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Syria was an integral part of the ancient Empire for some 1600 years, but was annexed by the Majmi Empire in 1667 as Rome fell into decline. Under Arab rule it flourished at first, becoming a centre of culture, but by the 19th century it had begun to stagnate as Arabia grew increasingly conservative. The Majmi defeat and dismemberment in the Second World War resulted in the return of northern Syria to Roman rule, but the southern region of Palestine became a separate entity due to Egyptian security concerns.
For 80 years Syria was administered just like any other province, but discontent was growing over the imposition of Greek language and culture and the concentration of power in far-off Smyrna. Matters reached a head in the great economic recession of 1997, when large protests transformed into full-scale rebellion led by the SNA and other Syrian nationalist groups. An influx of imperial troops eventually led to a stalemate, until an Iranian-brokered peace deal was finally agreed on in November 1999.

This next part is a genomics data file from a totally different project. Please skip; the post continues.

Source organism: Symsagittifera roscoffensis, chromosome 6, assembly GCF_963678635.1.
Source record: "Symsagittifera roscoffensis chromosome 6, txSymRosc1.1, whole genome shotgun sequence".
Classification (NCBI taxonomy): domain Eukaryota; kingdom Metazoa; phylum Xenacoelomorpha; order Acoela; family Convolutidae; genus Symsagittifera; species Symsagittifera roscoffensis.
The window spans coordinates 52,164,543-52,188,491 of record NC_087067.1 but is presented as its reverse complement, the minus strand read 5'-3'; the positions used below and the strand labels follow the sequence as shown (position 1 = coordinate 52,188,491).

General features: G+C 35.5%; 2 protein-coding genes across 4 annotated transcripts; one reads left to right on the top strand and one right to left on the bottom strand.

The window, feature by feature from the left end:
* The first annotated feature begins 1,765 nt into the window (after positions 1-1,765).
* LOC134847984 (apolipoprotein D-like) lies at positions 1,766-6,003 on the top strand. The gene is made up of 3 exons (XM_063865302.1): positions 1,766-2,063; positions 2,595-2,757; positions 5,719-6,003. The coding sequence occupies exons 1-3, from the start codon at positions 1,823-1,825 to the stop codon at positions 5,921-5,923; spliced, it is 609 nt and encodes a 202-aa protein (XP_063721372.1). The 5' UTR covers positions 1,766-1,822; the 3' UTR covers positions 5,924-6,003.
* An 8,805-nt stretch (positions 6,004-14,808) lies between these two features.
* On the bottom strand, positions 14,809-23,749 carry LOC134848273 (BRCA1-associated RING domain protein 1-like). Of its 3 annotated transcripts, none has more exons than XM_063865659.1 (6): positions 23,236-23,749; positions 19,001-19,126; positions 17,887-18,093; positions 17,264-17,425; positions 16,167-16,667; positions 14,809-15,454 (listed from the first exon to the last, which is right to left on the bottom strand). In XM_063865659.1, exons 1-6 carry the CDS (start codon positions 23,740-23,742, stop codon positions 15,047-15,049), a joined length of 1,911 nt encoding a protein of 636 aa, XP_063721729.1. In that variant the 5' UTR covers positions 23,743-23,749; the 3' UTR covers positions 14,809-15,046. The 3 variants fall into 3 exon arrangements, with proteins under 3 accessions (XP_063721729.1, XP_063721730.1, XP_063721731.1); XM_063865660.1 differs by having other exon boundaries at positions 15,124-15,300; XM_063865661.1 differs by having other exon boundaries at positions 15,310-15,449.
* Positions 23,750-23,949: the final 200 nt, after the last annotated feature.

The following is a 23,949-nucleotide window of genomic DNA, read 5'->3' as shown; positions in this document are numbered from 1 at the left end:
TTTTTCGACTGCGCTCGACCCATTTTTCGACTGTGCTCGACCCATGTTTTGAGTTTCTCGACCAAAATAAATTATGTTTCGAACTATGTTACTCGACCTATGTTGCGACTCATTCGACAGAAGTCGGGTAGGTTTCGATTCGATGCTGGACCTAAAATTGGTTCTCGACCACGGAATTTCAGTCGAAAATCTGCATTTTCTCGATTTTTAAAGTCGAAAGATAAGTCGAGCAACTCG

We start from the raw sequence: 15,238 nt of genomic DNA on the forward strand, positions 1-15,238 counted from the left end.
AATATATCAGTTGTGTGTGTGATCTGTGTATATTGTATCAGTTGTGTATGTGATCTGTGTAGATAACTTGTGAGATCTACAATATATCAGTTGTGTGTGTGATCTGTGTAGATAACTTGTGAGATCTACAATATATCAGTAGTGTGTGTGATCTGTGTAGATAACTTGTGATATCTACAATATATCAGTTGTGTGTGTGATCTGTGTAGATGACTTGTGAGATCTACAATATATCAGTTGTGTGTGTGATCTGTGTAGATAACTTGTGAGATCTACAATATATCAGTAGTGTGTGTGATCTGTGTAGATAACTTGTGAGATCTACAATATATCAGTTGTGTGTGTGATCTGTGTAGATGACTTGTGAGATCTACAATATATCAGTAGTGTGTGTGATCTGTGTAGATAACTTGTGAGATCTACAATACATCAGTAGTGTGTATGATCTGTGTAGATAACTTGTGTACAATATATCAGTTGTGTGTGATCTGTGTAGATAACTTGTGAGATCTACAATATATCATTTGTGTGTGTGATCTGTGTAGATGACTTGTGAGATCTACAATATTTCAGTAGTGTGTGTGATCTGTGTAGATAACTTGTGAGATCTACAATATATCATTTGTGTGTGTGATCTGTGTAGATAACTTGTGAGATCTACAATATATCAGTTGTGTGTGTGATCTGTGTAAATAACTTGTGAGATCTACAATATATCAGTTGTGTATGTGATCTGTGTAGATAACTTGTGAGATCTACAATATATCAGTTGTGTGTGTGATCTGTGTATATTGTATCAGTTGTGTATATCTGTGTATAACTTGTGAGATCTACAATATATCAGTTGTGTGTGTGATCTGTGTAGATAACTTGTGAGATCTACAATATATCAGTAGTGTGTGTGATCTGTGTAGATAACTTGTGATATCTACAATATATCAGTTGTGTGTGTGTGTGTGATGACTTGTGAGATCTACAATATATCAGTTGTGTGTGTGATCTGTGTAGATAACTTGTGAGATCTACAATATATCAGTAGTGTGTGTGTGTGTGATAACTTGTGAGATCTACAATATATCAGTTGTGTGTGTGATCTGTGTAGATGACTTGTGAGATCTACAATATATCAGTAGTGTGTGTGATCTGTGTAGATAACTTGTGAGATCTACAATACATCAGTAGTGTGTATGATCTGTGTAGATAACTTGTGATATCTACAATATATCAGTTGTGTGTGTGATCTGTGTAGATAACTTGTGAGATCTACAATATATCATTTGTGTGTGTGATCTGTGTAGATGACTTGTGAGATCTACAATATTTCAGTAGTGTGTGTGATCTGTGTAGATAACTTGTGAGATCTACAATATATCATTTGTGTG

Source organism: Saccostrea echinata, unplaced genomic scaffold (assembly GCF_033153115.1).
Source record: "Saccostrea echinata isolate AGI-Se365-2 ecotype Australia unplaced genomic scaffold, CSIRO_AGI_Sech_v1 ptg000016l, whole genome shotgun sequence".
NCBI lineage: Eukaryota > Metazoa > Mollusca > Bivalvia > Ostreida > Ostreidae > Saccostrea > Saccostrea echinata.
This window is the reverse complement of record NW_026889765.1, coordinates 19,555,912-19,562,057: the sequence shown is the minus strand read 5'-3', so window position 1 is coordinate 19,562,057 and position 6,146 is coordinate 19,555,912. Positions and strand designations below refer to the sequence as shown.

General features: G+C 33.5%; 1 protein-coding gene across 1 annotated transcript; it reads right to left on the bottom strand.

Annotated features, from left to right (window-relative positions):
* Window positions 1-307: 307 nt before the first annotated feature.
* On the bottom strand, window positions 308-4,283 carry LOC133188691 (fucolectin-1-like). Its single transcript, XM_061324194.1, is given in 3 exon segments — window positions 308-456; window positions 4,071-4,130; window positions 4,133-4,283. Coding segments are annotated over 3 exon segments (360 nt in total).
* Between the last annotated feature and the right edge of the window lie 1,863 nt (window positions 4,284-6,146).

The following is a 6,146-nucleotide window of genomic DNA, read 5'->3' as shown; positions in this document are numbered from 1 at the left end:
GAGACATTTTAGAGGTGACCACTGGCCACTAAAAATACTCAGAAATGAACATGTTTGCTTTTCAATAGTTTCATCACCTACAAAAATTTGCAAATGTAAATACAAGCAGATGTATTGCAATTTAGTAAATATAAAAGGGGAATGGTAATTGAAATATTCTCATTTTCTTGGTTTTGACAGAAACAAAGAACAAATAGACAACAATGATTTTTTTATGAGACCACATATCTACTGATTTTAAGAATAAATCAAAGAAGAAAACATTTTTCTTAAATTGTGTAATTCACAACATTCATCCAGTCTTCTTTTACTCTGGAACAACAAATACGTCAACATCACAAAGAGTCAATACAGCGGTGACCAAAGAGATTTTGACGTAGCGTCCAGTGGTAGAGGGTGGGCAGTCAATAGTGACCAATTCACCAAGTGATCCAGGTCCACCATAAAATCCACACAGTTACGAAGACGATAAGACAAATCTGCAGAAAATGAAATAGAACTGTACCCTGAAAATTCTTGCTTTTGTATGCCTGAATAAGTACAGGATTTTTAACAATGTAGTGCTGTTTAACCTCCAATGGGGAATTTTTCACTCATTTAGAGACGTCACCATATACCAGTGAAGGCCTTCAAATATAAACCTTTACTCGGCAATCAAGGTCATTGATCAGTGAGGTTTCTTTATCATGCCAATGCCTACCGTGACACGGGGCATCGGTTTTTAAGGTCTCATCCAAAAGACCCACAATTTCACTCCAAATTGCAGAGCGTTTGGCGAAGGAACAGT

In the aftermath of the rebellion and as part of the peace terms, Emperor Constantine XXIV personally demanded and oversaw a great reorganization of the Empire. In early 2000 Syria was elevated to the status of Exarchate, with control over taxation and spending, limited military autonomy, the right to elect its own devolved government and legislature, and sole control over its natural resources such as oil. The generous concessions reconciled many Syrians to imperial rule, and Emperor Constantine remains extremely popular in Syria to this day.